The hierarchical structure of the Catholic Church makes it easier to connect these various movements and organizations to the Church. Protestantism also has many cultic movements; however, there are so many Protestant denominations and so many independent Protestant churches that it is more difficult to associate them with an institution.

Prosecutor: Faith-healing choice hurt child – USATODAY.com

But don’t you want to believe that God heals today? And why doesn’t medical intervention amount to meddling in God’s sovereignty?  Prosecutor: Faith-healing choice hurt child – USATODAY.com.

Barna Group misses a major point about re-entering church life

The Barna Group has posted an article that says so many good things and intends the right thing, but in the end, it fails to address the problem it claims to answer.

“Millions of Unchurched Adults are Christians Hurt by Churches but can be Healed of the Pain” makes an assumption that reflects the worst of our culture: that problems are primarily emotional and not about truth.

The article, rightly, talks about the need to forgive, but it makes no mention of the doctrinal and theological content one should look for before re-joining church life.

Sometimes, bad doctrine and bad teaching cause pain.

Church-inflicted wounds are not always just about people. They can be the result of a pastoral failure to consistently and thoroughly teach the truth of the Gospel, grace, and love.

Let me use an exaggerated example to make my point clear. If a woman you know walks down a small city street and is attacked, you may commend her — after much time — for forgiving her attacker. But you would not require her to walk down that street again.

Or, for a less-exaggerated example, what if a young man becomes sucked into one of the Bible-based cults — horrible vortexes that are indistinguishable from nondenominational churches in our current American Protestant malaise. Surely we would say he should forgive, but we not suggest he return. In fact, we would give him books and counselling to shore up his understanding in direct opposition to the cult’s twisted teachings on Scripture.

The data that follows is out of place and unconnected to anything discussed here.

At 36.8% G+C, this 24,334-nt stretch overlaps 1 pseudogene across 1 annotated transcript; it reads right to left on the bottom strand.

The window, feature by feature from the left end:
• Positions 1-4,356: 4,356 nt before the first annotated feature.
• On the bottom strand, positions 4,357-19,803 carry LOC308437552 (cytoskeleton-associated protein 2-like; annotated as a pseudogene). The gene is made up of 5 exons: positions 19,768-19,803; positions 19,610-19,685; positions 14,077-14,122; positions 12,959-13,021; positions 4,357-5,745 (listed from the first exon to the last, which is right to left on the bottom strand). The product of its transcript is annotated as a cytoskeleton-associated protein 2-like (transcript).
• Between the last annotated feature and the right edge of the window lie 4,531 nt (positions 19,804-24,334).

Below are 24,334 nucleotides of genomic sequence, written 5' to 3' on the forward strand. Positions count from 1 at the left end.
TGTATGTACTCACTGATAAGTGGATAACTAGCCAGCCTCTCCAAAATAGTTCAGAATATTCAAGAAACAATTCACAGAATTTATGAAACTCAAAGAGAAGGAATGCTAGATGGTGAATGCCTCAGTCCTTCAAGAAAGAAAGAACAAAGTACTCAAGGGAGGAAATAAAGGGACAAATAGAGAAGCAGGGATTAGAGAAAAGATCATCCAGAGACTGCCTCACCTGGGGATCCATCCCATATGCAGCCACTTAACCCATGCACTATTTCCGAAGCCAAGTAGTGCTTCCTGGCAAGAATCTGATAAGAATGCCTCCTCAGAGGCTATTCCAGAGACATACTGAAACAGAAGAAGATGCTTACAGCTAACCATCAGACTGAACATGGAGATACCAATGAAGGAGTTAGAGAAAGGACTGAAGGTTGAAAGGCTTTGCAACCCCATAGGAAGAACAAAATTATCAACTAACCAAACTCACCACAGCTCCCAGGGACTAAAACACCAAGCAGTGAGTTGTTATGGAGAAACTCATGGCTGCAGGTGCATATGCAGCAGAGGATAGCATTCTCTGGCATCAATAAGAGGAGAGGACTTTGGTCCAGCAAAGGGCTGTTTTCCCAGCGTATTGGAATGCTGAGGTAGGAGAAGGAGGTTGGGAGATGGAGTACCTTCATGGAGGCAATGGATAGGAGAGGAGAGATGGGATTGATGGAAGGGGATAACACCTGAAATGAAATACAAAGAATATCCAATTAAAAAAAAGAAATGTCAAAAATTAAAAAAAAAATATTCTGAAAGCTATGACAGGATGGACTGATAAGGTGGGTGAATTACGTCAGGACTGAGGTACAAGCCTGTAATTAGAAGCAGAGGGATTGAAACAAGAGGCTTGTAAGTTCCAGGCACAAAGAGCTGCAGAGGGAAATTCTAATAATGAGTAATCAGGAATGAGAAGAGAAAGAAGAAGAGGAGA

If adults hurt by churches should forgive, they still shouldn’t repeat the same mistake twice: if the church they attended is weak on the Gospel, grace, and love, that church will hurt people on a regular basis. The Barna article only goes so far to address “insensitive and ignorant” actions. What about theological illiteracy? What about fashionable legalisms?

It’s wrong to make yourself vulnerable to certain groups, ideas, and beliefs when you are trying to heal. Just like it would be wrong for a woman to walk back down the same dark city street where she was once attacked; just like it would be wrong for the young man to return to the cult.

Furthermore, as Yale theologian Miroslav Volf rightly points out in The End of Memory: Remembering Rightly in a Violent World:

“As trauma literature consistently notes, the healing of wounded psyches involves not only remembering traumatic experiences; it must also include integrating the retrieved memories into a broader pattern of one’s life story, either by making sense of the traumatic experiences or by tagging them as elements gone awry in one’s life. Personal healing happens not so much by remembering traumatic events and their accompanying emotions as by interpreting memories and inscribing them into a larger pattern of meaning – stitching them into the patchwork quilt of one’s identity, as it were.

“For example, as I relive in memory the humiliation and pain of my interrogations by military police, I can tell myself that that suffering has made me a better person – say, in the way it has drawn me closer to God or made me more empathetic to sufferers. Or I can decide that my experience has contributed in some small way to exposing the injustice of a regime that controlled its citizens, curtailed their freedoms, and sacrificed their well-being out of a commitment to an unworkable ideology. In either case, healing will come about not simply by remembering but also by viewing the remembered experiences in a new light. Put more generally, the memory of suffering is a prerequisite for personal healing but not a means of healing itself. The means of healing is the interpretative work a person does with memory.”

I first found the Barna article via Kendall Harmon. Thank you, sir.

How many concerns do you have about Todd Bentley and the Lakeland, Fla., ‘revival’?

Before you answer, check out this video clip, and then click the comment button below, and start making your list.

How many items on your list of concerns?